" What exactly are we to make of this? Without sensibility, i.e., without the ability to perceive objects through the senses, we would not be able to grasp any object. Without what Kant calls understanding we would not be able to think about things. We cannot think without forming a thought about something.

Kant, at least here, in The Critique of Pure Reason, does not make the distinction between deductive and inductive reasoning that many of us are familiar with. He dwells on pure reason, which is apparently synonymous with speculative reason. What Kant is dealing with is the limits of reason on its own, without any aid from experience.

"General logic is either pure or applied. In the former we abstract from all empirical conditions under which we exercise | our understanding, e.g. from the influence of the senses, the play of imagination, the laws of memory, the force of habit, inclination, etc., and therefore also from the sources of prejudice, and indeed from all causes that may give rise, or may seem to give rise, to this or that knowledge. For all these empirical conditions concern the understanding only under certain circumstances of its application, and experience is required in order to know these circumstances. A logic that is general but also pure has to deal only with a priori principles, and is a canon of the understanding and of reason, though only with regard to what is formal in our use of them, irrespective of the content (whether empirical or transcendental).” ³

³ Kant, 87 [B76 | A52]

" Here is Kant on applied logic:
"What I call applied logic (contrary to the ordinary meaning of this expression, according to which it should contain certain exercises for which pure logic gives the rule) is a representation of the understanding and of the rules of its necessary use in | concreto, i.e., under the contingent conditions of the subject, which may hinder or help this use, and which are all given only empirically. It treats of attention, its impediments and consequences, of the source of error, of the state of doubt, hesitation and conviction, etc. Pure general logic stands to it in the same | relation as pure ethics, which contains only the necessary moral laws of a free will in general, stands to the proper doctrine of virtue; the doctrine of virtue considers these laws as under the influence of feelings, inclinations and passions to which all human beings are more or less subject. Such a doctrine can never constitute a true and demonstrated science, because, like applied logic, it depends on empirical and psychological principles. ”⁴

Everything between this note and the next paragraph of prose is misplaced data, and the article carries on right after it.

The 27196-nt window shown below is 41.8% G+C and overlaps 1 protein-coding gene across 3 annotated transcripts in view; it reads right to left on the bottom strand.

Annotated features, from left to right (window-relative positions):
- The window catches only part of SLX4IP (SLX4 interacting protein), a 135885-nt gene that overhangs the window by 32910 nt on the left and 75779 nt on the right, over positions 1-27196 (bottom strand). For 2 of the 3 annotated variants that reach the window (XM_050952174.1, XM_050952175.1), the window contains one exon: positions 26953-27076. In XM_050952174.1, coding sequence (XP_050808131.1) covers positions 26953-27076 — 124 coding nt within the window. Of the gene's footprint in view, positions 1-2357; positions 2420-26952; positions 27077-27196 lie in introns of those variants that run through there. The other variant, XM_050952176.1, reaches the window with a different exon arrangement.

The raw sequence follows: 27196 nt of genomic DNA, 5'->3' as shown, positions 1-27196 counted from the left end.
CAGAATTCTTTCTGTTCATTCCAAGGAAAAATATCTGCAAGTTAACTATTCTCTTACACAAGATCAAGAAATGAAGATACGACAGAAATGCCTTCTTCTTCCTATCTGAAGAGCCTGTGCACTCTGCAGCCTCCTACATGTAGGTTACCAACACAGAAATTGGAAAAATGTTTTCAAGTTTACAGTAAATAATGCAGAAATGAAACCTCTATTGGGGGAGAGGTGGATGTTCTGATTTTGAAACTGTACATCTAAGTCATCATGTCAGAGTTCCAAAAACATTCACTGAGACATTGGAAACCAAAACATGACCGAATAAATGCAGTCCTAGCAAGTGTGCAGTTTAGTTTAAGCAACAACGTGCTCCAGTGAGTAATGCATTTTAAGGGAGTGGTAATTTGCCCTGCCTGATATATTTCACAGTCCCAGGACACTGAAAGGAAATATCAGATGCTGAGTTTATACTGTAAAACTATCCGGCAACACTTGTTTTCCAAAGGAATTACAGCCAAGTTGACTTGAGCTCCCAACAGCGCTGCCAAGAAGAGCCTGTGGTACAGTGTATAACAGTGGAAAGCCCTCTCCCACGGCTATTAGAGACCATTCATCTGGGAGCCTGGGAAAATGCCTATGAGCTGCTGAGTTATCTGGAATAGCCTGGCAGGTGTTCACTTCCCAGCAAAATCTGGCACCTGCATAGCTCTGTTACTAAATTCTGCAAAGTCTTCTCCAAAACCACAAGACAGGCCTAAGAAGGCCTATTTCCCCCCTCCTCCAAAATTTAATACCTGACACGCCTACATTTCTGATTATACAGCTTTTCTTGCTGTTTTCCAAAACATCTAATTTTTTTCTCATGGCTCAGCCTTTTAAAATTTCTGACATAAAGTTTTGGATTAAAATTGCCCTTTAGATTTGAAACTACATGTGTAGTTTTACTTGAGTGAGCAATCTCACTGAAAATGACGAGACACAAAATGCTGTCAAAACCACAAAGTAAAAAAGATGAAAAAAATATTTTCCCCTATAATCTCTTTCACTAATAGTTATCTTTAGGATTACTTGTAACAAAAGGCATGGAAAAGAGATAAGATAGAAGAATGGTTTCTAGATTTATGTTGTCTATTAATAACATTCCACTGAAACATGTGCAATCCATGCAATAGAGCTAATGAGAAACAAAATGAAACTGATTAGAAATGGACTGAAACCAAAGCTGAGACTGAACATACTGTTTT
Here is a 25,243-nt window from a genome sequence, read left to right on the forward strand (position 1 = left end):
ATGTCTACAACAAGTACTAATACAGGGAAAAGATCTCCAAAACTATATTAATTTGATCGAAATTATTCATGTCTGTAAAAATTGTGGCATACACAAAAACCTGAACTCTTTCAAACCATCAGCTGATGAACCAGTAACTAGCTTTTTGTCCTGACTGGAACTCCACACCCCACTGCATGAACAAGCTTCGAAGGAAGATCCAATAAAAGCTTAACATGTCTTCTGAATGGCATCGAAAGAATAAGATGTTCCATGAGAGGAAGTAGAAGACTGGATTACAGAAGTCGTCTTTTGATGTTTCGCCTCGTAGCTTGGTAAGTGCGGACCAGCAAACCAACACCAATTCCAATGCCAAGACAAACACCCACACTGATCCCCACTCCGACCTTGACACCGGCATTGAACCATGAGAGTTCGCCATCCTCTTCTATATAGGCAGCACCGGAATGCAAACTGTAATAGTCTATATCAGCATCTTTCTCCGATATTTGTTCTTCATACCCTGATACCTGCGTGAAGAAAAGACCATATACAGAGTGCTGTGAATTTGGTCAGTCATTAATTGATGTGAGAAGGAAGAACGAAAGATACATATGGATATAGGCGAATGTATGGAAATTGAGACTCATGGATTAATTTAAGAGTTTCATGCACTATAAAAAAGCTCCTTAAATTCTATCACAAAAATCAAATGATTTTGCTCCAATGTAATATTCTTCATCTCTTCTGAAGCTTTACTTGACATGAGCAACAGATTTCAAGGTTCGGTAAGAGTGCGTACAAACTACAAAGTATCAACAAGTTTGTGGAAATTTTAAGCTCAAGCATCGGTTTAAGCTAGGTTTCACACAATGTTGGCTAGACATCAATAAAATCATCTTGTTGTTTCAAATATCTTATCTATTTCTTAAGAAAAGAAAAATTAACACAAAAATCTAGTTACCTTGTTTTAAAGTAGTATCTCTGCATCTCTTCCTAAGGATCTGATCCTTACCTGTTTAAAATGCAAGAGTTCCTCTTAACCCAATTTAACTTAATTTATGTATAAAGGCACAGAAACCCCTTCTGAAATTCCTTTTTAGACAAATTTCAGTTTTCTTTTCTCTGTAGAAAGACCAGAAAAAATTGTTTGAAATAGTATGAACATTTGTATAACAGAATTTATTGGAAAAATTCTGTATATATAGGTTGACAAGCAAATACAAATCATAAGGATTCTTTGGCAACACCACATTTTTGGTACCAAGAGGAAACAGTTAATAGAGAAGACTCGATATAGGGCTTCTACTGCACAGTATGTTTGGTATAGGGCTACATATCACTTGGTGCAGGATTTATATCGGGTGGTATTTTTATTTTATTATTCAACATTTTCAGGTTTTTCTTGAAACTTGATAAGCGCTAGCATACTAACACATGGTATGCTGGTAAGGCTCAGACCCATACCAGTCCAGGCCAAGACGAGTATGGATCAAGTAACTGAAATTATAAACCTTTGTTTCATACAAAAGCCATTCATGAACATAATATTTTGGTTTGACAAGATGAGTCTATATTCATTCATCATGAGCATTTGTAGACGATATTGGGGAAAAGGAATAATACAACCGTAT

⁴ Kant, 87 [B77, 78 | A53, 54]

"
What is truth? is an old and famous question by which people thought they could drive logicians into a corner, and either make them take refuge in a pitiful circular reasoning, or make them confess their ignorance and consequently the vanity of their whole art. These people took for granted, and presupposed, the nominal definition of truth, that it is the agreement of knowledge with its object. But they wanted to know the general and safe criterion of the truth of any and every knowledge.

“To know what questions may reasonably be asked is already a great and necessary proof of sagacity and insight. For if a question is absurd in itself and calls for unnecessary answers, it not only brings disgrace to the person raising it, but may prompt an incautious listener to give absurd answers, thus presenting, as the ancients said, the laughable spectacle of one person milking a he-goat, and another holding the sieve underneath.

“If truth consists in the agreement of knowledge with its object, then that object must thereby be distinguished from other objects; for knowledge is false if it does not agree with the object to which it is referred, even if it contains something which may be valid of other objects. Now, a general criterion of truth would be one that is valid for all knowledge, whatever its objects may be. But it is clear that such a criterion abstracts from all contents of knowledge (reference to its object), while truth concerns these very contents. It is impossible and absurd, therefore, to ask for a sign of the truth of such contents, and therefore a sufficient and at the same time general indicator of truth cannot possibly be given. ”⁵

⁵ Kant 88, [B82, 83 | A58, 59]